Borrowed Time

As Bruce Wondersek was dying of cancer, he reconnected with his brother, but he remained a mystery to the Dundalk librarians -- until they saw this photograph

March 07, 2007|By Rob Hiaasen | Rob Hiaasen,Sun reporter

It's a likable face, the face of Bruce Wondersek. The man hated having his picture taken, but a few years ago he bothered to pose at one of those photo booths. The Dundalk man found a dark suit, a striped tie and even smiled for the camera. Wondersek sent the picture to his elderly mother in Virginia. He called her every Saturday, but it had been years since he saw her and he thought maybe she would like to see how her grown son looked. His hair was silver now, as was his mustache.

The photograph did not run with Wondersek's obituary in The Sun last month.

Karl Wondersek Jr. had supplied the information about his brother, who died at 62. Wondersek was a reclusive writer who "spent most of his time reading and writing at the North Point Library in Dundalk," the obituary read. "A frugal man, Mr. Wondersek made ends meet by working odd jobs. ... His brother discovered Mr. Wondersek's longest written work, an unpublished 300-page novel titled Irene Stoddlmeyer, among his belongings after his death."

According to his obituary, Wondersek did not have a wife or children. He is survived by two brothers and his mother, May Vivian Wondersek - all of whom once lived in Dundalk.

May Wondersek was Miss Maryland in 1937 and went on to the Miss America Pageant in Atlantic City, N.J., that year. She is now 89 and living in a nursing facility near Karl Wondersek's home in Staunton, Va. He broke the news to her about Bruce, but she might not have grasped all of it, which is a kind of blessing.

She still has the picture of her son, who really never left home.

At Holabird Avenue and Merritt Boulevard in Dundalk, the North Point Library is a utilitarian branch - there's no attached Starbucks or breathy atriums or post-modern art dominating the basic entrance. The well-stocked bookcases are vintage public school. And the librarians - when they are done helping you, they will help you more. If this library were a man, you would not call him handsome, but you would call him a good man.

The staff, led by manager Beth McGraw-Wagner, also read Wondersek's obit. The name did not ring a bell. We have several people who come in regularly and quietly go about their reading, she says.

"Maybe if we had a picture." McGraw-Wagner says.

The search for a picture ended at the Best Western on O'Donnell Street, where Karl Wondersek and his wife, Sue, spent the week taking care of details familiar to anyone who has lost a family member. They drove from Virginia to Dundalk, a homecoming of sorts for Karl.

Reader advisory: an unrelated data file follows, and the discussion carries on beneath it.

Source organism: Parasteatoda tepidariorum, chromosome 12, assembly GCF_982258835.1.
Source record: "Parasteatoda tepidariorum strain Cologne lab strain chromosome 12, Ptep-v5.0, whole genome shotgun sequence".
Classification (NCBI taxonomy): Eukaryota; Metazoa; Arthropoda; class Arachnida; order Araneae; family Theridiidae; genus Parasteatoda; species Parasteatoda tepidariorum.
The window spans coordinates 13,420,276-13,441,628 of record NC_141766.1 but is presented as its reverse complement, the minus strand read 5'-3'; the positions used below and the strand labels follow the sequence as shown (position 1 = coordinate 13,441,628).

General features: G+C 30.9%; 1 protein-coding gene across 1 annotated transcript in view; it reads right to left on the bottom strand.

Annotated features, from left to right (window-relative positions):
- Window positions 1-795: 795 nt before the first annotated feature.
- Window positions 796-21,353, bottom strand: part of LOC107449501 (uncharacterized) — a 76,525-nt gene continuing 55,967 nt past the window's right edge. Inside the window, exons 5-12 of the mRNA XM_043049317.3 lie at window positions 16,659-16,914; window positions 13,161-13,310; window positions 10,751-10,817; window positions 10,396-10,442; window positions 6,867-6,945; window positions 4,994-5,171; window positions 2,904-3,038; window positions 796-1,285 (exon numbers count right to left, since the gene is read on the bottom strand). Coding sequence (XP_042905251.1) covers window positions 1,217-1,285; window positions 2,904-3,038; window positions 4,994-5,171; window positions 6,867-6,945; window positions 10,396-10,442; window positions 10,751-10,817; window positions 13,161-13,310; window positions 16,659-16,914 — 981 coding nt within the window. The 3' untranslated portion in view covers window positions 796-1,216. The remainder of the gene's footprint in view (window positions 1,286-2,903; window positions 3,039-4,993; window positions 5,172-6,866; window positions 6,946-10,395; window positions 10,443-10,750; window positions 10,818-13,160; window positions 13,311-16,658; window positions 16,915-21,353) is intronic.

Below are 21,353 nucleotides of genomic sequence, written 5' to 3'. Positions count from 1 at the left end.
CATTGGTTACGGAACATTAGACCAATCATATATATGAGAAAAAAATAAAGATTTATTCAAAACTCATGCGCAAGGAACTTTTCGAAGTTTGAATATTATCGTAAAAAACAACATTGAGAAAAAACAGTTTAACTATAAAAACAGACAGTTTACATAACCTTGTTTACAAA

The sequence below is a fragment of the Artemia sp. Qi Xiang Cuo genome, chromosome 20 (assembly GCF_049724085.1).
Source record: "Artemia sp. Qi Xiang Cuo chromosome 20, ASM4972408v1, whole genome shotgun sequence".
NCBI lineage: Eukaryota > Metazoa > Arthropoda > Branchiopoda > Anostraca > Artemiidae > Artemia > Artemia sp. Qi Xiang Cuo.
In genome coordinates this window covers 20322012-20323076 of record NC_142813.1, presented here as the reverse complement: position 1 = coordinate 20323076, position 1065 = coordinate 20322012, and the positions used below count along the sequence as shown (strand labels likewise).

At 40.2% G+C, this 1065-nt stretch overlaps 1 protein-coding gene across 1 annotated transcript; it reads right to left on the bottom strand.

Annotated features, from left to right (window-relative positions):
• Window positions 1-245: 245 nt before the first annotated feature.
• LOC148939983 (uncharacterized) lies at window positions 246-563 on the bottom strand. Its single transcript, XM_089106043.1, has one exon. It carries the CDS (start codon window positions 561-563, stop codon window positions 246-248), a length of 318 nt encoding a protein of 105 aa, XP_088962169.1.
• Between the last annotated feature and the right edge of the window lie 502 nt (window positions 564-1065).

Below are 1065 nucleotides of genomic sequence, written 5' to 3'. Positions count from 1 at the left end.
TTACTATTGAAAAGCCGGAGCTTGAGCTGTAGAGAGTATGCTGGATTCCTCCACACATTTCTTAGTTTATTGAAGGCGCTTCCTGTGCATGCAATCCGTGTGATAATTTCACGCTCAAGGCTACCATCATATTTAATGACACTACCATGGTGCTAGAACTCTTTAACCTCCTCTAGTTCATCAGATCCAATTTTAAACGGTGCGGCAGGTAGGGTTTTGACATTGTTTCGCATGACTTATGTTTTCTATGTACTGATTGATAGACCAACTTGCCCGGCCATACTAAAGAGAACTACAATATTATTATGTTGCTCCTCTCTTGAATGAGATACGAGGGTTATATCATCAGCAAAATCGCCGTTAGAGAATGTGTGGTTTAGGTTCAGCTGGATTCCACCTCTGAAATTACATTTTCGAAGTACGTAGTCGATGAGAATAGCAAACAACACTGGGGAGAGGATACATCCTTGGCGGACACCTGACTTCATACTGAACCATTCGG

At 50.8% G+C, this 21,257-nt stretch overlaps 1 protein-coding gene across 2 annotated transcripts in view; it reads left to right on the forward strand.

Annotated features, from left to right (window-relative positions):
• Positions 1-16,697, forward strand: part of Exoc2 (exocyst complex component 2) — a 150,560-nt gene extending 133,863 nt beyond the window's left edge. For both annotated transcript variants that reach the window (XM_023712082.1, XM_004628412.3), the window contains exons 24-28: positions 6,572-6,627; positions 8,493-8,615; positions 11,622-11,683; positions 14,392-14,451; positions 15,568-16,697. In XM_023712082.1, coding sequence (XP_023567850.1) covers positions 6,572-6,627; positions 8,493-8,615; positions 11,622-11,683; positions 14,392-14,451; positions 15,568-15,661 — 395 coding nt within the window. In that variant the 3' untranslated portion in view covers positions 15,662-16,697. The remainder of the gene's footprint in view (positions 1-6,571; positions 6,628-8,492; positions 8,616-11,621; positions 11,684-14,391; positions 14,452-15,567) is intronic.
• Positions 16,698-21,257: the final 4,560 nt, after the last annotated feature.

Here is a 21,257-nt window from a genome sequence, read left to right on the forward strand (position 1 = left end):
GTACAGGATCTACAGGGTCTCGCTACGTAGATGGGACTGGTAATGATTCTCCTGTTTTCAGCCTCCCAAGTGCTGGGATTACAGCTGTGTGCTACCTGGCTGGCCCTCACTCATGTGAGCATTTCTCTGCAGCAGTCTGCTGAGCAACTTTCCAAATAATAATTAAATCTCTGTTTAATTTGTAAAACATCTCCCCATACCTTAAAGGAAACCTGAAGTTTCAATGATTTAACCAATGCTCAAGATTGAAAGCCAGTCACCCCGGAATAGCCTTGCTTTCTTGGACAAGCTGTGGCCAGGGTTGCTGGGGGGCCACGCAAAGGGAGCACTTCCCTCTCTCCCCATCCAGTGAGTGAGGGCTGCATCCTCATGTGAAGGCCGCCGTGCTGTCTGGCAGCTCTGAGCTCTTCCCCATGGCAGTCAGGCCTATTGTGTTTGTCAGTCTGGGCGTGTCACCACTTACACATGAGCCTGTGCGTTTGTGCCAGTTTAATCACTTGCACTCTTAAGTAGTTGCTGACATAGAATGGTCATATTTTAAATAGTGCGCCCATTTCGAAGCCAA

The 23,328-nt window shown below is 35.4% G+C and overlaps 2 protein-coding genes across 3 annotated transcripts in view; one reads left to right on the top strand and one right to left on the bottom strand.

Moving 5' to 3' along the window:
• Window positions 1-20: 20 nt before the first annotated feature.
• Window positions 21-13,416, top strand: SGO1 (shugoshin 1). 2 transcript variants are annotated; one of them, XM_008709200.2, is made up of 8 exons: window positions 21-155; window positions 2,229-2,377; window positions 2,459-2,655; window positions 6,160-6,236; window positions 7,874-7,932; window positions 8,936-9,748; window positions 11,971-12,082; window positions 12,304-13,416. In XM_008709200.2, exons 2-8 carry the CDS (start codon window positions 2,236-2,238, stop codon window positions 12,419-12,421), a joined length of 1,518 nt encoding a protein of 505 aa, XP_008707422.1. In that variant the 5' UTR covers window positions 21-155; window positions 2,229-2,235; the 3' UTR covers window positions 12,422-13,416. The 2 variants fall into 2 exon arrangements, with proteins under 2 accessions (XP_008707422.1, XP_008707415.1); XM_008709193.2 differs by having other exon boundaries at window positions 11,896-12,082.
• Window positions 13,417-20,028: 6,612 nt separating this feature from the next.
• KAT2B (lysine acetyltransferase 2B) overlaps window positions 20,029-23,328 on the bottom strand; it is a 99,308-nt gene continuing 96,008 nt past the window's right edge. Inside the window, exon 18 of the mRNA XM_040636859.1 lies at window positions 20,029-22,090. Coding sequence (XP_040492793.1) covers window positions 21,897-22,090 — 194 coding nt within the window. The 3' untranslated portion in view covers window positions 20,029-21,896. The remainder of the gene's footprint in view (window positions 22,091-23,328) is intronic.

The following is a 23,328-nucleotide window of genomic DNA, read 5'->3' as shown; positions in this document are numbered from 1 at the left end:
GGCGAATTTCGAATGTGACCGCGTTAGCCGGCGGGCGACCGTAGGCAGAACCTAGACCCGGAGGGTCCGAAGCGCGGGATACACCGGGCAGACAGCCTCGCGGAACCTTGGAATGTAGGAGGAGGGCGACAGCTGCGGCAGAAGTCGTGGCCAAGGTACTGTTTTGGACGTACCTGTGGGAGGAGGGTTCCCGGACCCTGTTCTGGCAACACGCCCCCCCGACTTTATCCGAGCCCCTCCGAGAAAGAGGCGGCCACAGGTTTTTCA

A day before picking up his brother's remains, he and his wife burrowed through the boxes Bruce stockpiled in his apartment. He found story outlines, rejection letters from book publishers, family photographs and letters, receipts (for everything) and 3-by-5-inch index cards full of Bruce's small handwriting. The man researched everything. He was a perennial student, his brother says.

Until this year, Karl had not seen Bruce in more than five years. Before growing apart, they grew up together in the 1940s and 1950s in their home off Liberty Parkway. Their parents, Karl Sr. and May Wondersek, had three boys - Karl Jr., Bruce and Richard. Their father worked at Bethlehem Steel. Mom, the beauty queen, was a homemaker. The family vacationed at Ocean City and Sea Isle City, N.J. Karl and Bruce were best friends.

At 17, Karl left for college in Ohio. He settled in Virginia, raised a family and worked for DuPont for 37 years. Richard lived in Baltimore until moving to Kansas a decade ago.

The middle brother, Bruce, stayed home. He graduated from the University of Maryland with a degree in English. In the 1970s, Bruce worked nine years at Bethlehem Steel as a crane operator. Then, it was a life of odd jobs and a life spent at a public library. All the while, he lived at home with his parents. Their father died in 1986. Five years later, their mother moved to Virginia. Bruce stayed on at the apartment.

"He was pretty much a loner," Karl says. "He just wanted to be buried in his books."

Although Bruce was the best man at Karl's wedding 42 years ago (and his daughter's godparent), the two brothers drifted apart. They saw each other rarely. On the phone, Karl would nag Bruce about his cigarette smoking. The man rolled his own smokes - Bugler Tobacco - and smoked often. In later years, Karl would also try to nudge his brother into going to Virginia to see their mom. But his brother didn't travel.

Work was a thorny issue, too. Karl wanted Bruce to get a steady job if for no other reason than to be eligible for Social Security benefits when the time came. But his brother didn't have steady work - except briefly at a Baltimore lumber company. So, Karl helped him over the years with money.

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